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Ayun Halliday is an author, illustrator, theater maker and Chief Primatologist of the East Village Inky zine.  Here latest project is an animation and a series of free downloadable posters, encouraging citizens to wear masks in public and wear them properly. Follow her @AyunHalliday.

Audible Providing Free Audio Books to Kids & Teens: Introducing the New Service, Audible Stories

A heads up to all parents, Audible has announced that they’re providing free stories for kids during this period of social distancing, which inevitably means widespread school closures. They write:

For as long as schools are closed, we’re open. Starting today, kids everywhere can instantly stream an incredible collection of stories, including titles across six different languages, that will help them continue dreaming, learning, and just being kids.

All stories are free to stream on your desktop, laptop, phone or tablet.

Explore the collection, select a title and start listening.

It’s that easy.

Winnie the Pooh, Alice’s Adventures in Wonderland, Beatrix Potter–they’re all available as free audio.

You can find more free audio books in our collection, 1,000 Free Audio Books: Download Great Books for Free

Would you like to support the mission of Open Culture? Please consider making a donation to our site. It’s hard to rely 100% on ads, and your contributions will help us continue providing the best free cultural and educational materials to learners everywhere.

Also consider following Open Culture on Facebook and Twitter and sharing intelligent media with your friends. Or sign up for our daily email and get a daily dose of Open Culture in your inbox. 

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Free for Audible Subscribers: James Taylor Releases a New Audio Memoir, and Michael Pollan a New Audio Book on Caffeine

This is a very quick FYI for anyone who happens to be an Audible subscriber. If you’re not, you can start a free trial here.

This month, all Audible members can get free access to James Taylor’s new short memoir called Break Shot: My First 21 Years. Read by James Taylor himself, the book revisits the musician’s turbulent childhood and his emergence as an artist. It also features recorded music by the singer-songwriter.

In addition, Michael Pollan has released a new short audiobook, Caffeine: How Caffeine Created the Modern World. Read by Pollan, the book (only available in audio format) “takes us on a journey through the history of the drug, which was first discovered in a small part of East Africa and within a century became an addiction affecting most of the human species.”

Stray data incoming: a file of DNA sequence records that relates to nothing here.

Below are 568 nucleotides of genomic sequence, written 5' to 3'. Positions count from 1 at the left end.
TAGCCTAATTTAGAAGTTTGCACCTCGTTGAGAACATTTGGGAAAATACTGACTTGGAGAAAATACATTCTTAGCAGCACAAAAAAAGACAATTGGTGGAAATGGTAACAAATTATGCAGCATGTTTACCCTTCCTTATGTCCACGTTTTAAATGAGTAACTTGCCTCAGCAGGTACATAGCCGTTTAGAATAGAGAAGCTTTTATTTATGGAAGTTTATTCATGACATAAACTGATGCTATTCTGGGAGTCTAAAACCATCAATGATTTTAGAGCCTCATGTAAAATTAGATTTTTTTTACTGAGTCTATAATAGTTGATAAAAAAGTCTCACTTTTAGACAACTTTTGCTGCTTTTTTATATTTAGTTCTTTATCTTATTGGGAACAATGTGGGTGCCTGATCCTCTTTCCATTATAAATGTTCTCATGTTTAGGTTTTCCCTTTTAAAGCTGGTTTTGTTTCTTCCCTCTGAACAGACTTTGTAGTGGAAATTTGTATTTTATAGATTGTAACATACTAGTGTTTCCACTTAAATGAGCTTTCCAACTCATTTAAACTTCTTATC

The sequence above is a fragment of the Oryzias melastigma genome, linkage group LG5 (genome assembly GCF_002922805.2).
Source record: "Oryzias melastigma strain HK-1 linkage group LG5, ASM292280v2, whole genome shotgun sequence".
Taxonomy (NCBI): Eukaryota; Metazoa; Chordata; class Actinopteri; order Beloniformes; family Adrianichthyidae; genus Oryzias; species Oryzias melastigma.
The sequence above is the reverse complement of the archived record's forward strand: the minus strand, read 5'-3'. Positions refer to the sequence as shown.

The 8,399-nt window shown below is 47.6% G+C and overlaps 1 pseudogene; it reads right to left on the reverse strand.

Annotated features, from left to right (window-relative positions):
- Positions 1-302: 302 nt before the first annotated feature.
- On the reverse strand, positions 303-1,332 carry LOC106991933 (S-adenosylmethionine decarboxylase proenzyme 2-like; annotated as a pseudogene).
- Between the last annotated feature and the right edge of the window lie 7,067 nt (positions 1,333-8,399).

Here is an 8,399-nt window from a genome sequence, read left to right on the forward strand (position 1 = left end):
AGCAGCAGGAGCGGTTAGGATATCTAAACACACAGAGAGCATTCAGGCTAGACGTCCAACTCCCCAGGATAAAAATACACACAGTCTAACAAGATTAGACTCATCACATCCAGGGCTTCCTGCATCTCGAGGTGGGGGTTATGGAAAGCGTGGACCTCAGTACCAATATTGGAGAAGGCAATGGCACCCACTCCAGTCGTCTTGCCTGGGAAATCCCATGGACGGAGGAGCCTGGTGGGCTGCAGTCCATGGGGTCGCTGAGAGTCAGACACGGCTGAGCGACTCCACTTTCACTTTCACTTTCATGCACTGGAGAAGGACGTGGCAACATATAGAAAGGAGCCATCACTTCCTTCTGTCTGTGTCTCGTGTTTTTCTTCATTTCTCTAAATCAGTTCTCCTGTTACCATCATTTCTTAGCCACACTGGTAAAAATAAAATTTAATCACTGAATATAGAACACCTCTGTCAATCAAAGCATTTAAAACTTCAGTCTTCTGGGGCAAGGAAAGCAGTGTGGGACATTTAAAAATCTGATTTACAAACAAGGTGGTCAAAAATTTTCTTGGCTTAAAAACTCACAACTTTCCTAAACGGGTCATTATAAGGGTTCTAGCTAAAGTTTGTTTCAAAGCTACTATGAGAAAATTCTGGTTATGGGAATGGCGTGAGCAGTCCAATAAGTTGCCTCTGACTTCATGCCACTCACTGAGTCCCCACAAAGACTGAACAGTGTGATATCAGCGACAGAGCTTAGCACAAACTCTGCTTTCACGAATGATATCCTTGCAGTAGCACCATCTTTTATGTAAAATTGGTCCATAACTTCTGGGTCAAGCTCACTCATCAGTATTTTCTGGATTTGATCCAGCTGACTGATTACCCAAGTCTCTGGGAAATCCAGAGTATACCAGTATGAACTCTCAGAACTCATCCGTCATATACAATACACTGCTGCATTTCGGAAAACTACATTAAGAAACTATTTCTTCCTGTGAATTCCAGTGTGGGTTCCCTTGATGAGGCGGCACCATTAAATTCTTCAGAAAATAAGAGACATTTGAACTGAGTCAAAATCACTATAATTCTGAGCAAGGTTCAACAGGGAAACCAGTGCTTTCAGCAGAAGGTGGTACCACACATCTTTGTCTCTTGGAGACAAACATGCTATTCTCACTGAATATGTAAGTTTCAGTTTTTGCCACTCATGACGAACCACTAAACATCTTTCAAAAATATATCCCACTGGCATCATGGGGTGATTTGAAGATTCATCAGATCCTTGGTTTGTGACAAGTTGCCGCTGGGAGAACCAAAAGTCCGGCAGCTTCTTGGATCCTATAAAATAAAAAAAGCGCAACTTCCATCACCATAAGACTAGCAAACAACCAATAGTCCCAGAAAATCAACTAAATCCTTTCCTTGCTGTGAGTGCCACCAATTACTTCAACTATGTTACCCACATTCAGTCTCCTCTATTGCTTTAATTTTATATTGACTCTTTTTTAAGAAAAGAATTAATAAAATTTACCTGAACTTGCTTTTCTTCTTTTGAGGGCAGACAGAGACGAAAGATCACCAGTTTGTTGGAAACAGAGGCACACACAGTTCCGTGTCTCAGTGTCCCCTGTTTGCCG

Both books are part of the Audible Originals program. So if you download them, you won’t be using any of your monthly credits. They are free bonus material.

And now for an extra bonus:  You can listen to Annette Bening, Jon Hamm, Matthew Rhys, Maura Tierney and others read “The Senate Intelligence Committee Report on Torture.” It’s free for all–whether you’re an Audible subscriber or not.

To sign up for an Audible free trial, click here.

Would you like to support the mission of Open Culture? Please consider making a donation to our site. It’s hard to rely 100% on ads, and your contributions will help us continue providing the best free cultural and educational materials to learners everywhere.

Also consider following Open Culture on Facebook and Twitter and sharing intelligent media with your friends. Or sign up for our daily email and get a daily dose of Open Culture in your inbox. 

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Peter Singer’s The Life You Can Save Available as a Free AudioBook and eBook: Features Narrations by Paul Simon, Kristen Bell & Stephen Fry

In 2009, Princeton philosopher Peter Singer published his practical handbook/manifesto The Life You Can Save: How to Do Your Part to End World Poverty. Bill and Melinda Gates called it “a persuasive and inspiring work that will change the way you think about philanthropy”–a book that “shows us we can make a profound difference in the lives of the world’s poorest.”

Now, on its tenth anniversary, Singer has released an updated version of The Life You Can Save. And he’s made it available as a free ebook, and also as a free audiobook featuring narrations by Kristen Bell, Stephen Fry, Paul Simon and Natalia Vodianova, among others. You can get the downloads here.

Singer’s website features a page where you can find the best charities that address global poverty. Each charity has been “rigorously evaluated to help you make the biggest impact per dollar.” If you are looking for an efficient approach, you can also make one single donation to support all of the charities vetted and recommended by Singer’s organization.

The audio version of The Life You Can Save will be added to our meta collection, 1,000 Free Audio Books: Download Great Books for Free.